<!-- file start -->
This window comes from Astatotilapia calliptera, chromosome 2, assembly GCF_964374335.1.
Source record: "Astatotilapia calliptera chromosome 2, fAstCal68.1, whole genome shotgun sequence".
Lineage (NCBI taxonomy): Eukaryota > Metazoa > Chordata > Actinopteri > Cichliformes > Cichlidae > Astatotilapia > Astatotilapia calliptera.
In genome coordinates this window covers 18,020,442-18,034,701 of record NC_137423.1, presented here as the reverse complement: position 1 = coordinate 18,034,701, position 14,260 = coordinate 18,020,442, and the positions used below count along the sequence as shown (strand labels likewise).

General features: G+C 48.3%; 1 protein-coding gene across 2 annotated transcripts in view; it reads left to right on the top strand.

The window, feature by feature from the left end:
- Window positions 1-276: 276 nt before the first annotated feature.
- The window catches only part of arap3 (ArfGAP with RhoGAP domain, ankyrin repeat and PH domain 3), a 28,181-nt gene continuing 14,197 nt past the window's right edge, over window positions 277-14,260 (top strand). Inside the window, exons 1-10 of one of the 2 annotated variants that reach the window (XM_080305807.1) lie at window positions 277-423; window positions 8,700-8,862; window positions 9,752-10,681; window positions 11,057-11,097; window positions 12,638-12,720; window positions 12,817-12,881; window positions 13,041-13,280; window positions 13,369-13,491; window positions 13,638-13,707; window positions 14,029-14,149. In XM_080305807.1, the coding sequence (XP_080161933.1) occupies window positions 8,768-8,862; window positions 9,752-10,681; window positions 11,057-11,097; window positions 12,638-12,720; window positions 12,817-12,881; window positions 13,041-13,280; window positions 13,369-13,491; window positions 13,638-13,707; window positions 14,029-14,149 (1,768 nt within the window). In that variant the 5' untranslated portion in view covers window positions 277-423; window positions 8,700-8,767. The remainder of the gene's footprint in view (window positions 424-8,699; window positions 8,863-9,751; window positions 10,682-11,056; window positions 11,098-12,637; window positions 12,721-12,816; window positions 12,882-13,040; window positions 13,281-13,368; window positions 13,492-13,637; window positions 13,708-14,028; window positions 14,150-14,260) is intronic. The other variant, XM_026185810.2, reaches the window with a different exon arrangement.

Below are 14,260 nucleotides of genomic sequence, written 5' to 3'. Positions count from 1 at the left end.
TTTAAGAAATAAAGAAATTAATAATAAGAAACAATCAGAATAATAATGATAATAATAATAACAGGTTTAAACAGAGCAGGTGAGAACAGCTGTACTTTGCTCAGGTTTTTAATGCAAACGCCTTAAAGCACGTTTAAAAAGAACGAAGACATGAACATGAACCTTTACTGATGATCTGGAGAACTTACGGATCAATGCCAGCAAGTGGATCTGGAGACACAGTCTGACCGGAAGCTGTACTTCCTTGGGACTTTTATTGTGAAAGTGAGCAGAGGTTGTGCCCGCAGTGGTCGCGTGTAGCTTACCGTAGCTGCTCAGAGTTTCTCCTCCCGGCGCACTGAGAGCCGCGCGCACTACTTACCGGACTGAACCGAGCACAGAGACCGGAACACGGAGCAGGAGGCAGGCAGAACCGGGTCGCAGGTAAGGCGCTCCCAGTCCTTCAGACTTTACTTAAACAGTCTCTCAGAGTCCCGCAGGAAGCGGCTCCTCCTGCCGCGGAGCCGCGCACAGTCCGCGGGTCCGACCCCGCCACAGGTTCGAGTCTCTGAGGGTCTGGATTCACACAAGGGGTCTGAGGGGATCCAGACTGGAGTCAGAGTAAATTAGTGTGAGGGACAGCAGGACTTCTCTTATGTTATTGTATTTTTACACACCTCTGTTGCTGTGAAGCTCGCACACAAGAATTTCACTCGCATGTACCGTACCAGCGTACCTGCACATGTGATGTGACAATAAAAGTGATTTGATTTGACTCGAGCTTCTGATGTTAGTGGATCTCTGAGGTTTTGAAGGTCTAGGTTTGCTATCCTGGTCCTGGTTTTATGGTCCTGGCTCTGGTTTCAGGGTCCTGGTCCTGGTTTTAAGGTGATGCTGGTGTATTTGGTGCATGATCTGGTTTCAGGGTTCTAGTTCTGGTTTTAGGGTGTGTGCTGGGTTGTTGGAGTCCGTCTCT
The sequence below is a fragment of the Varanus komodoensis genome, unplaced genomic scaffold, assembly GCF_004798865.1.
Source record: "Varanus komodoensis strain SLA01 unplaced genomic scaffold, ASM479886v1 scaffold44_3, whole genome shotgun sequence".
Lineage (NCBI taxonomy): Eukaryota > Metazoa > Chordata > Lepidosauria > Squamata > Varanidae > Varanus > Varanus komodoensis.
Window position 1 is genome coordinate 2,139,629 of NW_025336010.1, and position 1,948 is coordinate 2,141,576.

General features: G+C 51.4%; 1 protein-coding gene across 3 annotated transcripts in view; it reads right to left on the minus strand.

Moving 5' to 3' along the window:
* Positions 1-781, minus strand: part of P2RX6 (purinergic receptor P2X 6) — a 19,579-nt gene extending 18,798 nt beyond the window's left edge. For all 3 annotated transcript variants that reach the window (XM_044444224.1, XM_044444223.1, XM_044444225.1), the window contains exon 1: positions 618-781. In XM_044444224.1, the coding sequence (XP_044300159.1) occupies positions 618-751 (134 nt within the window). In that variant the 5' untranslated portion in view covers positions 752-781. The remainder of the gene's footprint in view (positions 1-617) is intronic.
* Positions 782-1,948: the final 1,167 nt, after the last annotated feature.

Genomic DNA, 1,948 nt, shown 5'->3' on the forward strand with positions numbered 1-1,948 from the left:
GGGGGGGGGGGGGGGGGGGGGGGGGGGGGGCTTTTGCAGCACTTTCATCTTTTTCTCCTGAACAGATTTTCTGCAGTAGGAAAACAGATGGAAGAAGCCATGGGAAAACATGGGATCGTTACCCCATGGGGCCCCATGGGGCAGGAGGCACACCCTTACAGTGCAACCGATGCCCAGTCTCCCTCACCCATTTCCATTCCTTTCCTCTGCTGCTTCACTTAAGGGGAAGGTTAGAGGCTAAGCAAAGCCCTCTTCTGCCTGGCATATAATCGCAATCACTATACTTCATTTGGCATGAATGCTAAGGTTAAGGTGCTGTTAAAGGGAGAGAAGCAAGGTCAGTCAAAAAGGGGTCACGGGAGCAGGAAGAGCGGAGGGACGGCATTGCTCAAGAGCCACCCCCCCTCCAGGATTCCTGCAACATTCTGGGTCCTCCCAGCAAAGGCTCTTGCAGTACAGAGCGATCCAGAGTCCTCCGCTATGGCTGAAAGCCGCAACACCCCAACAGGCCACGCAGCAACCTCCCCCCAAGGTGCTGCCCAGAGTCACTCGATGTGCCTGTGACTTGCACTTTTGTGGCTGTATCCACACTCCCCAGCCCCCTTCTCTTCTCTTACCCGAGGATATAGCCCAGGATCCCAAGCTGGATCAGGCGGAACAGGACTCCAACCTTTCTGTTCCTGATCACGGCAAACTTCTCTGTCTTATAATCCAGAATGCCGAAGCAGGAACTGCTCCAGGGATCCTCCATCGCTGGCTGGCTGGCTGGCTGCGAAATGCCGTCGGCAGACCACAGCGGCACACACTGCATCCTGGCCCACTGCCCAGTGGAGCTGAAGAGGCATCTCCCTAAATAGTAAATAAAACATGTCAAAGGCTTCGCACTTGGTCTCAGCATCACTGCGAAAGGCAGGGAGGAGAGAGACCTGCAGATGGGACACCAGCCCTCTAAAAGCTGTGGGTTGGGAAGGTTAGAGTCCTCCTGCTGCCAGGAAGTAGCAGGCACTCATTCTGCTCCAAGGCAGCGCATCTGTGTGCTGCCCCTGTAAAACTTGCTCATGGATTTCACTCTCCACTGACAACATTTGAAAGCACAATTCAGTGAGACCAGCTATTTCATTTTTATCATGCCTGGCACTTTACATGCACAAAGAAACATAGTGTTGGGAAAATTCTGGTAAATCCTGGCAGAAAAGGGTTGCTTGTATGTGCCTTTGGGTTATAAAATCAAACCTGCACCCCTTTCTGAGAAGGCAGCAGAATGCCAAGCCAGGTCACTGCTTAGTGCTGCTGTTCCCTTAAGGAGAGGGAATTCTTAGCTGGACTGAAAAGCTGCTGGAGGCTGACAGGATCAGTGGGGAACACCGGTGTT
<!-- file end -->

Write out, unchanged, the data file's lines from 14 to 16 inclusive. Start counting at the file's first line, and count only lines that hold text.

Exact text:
Window position 1 is genome coordinate 2,139,629 of NW_025336010.1, and position 1,948 is coordinate 2,141,576.

General features: G+C 51.4%; 1 protein-coding gene across 3 annotated transcripts in view; it reads right to left on the minus strand.

Moving 5' to 3' along the window: